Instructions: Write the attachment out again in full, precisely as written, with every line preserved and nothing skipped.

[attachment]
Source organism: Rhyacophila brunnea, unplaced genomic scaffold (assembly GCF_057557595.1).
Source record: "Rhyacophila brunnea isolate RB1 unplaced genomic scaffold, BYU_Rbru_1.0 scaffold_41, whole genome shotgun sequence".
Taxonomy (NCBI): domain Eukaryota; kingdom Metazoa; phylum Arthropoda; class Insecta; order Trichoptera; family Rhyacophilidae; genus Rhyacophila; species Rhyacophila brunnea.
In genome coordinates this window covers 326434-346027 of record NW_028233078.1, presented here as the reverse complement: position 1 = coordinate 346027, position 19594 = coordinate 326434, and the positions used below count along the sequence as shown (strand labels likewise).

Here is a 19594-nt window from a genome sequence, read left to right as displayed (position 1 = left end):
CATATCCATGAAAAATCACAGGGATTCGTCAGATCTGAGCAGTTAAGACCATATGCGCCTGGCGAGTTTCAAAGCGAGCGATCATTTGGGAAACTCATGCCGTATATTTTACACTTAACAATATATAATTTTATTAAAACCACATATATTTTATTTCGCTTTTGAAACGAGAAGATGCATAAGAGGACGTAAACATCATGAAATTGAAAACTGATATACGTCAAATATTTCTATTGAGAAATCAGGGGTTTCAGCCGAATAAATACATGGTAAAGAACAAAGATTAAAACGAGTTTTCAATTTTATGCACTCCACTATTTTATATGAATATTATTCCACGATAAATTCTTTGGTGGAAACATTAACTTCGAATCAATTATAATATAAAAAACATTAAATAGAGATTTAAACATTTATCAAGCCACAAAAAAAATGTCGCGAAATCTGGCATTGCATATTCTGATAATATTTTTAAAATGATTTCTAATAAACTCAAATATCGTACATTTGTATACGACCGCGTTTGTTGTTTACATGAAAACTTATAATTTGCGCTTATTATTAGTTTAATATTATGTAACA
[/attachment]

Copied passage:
Source organism: Rhyacophila brunnea, unplaced genomic scaffold (assembly GCF_057557595.1).
Source record: "Rhyacophila brunnea isolate RB1 unplaced genomic scaffold, BYU_Rbru_1.0 scaffold_41, whole genome shotgun sequence".
Taxonomy (NCBI): domain Eukaryota; kingdom Metazoa; phylum Arthropoda; class Insecta; order Trichoptera; family Rhyacophilidae; genus Rhyacophila; species Rhyacophila brunnea.
In genome coordinates this window covers 326434-346027 of record NW_028233078.1, presented here as the reverse complement: position 1 = coordinate 346027, position 19594 = coordinate 326434, and the positions used below count along the sequence as shown (strand labels likewise).

Here is a 19594-nt window from a genome sequence, read left to right as displayed (position 1 = left end):
CATATCCATGAAAAATCACAGGGATTCGTCAGATCTGAGCAGTTAAGACCATATGCGCCTGGCGAGTTTCAAAGCGAGCGATCATTTGGGAAACTCATGCCGTATATTTTACACTTAACAATATATAATTTTATTAAAACCACATATATTTTATTTCGCTTTTGAAACGAGAAGATGCATAAGAGGACGTAAACATCATGAAATTGAAAACTGATATACGTCAAATATTTCTATTGAGAAATCAGGGGTTTCAGCCGAATAAATACATGGTAAAGAACAAAGATTAAAACGAGTTTTCAATTTTATGCACTCCACTATTTTATATGAATATTATTCCACGATAAATTCTTTGGTGGAAACATTAACTTCGAATCAATTATAATATAAAAAACATTAAATAGAGATTTAAACATTTATCAAGCCACAAAAAAAATGTCGCGAAATCTGGCATTGCATATTCTGATAATATTTTTAAAATGATTTCTAATAAACTCAAATATCGTACATTTGTATACGACCGCGTTTGTTGTTTACATGAAAACTTATAATTTGCGCTTATTATTAGTTTAATATTATGTAACA